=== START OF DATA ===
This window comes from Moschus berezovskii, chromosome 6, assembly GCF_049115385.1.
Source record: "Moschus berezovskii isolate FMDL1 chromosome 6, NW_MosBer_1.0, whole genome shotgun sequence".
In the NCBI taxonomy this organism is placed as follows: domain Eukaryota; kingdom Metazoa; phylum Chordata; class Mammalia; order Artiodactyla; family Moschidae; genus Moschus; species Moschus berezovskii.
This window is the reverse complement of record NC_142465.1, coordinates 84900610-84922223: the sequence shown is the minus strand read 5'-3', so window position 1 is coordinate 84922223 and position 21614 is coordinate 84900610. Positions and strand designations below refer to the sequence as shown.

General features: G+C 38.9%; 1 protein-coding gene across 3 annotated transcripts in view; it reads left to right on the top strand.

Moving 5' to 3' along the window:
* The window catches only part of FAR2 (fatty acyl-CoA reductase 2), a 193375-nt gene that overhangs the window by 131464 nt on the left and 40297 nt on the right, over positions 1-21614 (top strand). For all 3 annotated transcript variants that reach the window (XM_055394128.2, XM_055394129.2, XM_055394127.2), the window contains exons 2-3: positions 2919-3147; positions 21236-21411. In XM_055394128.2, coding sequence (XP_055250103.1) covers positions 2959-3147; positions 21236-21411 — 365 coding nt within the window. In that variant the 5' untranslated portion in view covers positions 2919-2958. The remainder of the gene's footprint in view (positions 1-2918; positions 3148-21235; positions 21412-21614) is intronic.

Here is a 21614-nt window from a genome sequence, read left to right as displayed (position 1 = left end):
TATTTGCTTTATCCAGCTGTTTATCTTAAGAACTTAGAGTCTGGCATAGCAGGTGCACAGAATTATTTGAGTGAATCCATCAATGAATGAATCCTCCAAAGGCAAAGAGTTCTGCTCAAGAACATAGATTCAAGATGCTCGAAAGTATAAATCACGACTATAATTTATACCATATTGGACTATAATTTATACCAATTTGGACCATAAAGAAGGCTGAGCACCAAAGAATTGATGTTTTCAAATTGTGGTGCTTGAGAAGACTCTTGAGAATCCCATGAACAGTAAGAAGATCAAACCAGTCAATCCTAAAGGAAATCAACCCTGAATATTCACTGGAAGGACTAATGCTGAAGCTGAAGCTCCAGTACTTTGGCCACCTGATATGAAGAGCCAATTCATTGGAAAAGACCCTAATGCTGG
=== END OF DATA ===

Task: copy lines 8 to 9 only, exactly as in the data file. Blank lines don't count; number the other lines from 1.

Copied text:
Here is a 21614-nt window from a genome sequence, read left to right as displayed (position 1 = left end):
TATTTGCTTTATCCAGCTGTTTATCTTAAGAACTTAGAGTCTGGCATAGCAGGTGCACAGAATTATTTGAGTGAATCCATCAATGAATGAATCCTCCAAAGGCAAAGAGTTCTGCTCAAGAACATAGATTCAAGATGCTCGAAAGTATAAATCACGACTATAATTTATACCATATTGGACTATAATTTATACCAATTTGGACCATAAAGAAGGCTGAGCACCAAAGAATTGATGTTTTCAAATTGTGGTGCTTGAGAAGACTCTTGAGAATCCCATGAACAGTAAGAAGATCAAACCAGTCAATCCTAAAGGAAATCAACCCTGAATATTCACTGGAAGGACTAATGCTGAAGCTGAAGCTCCAGTACTTTGGCCACCTGATATGAAGAGCCAATTCATTGGAAAAGACCCTAATGCTGG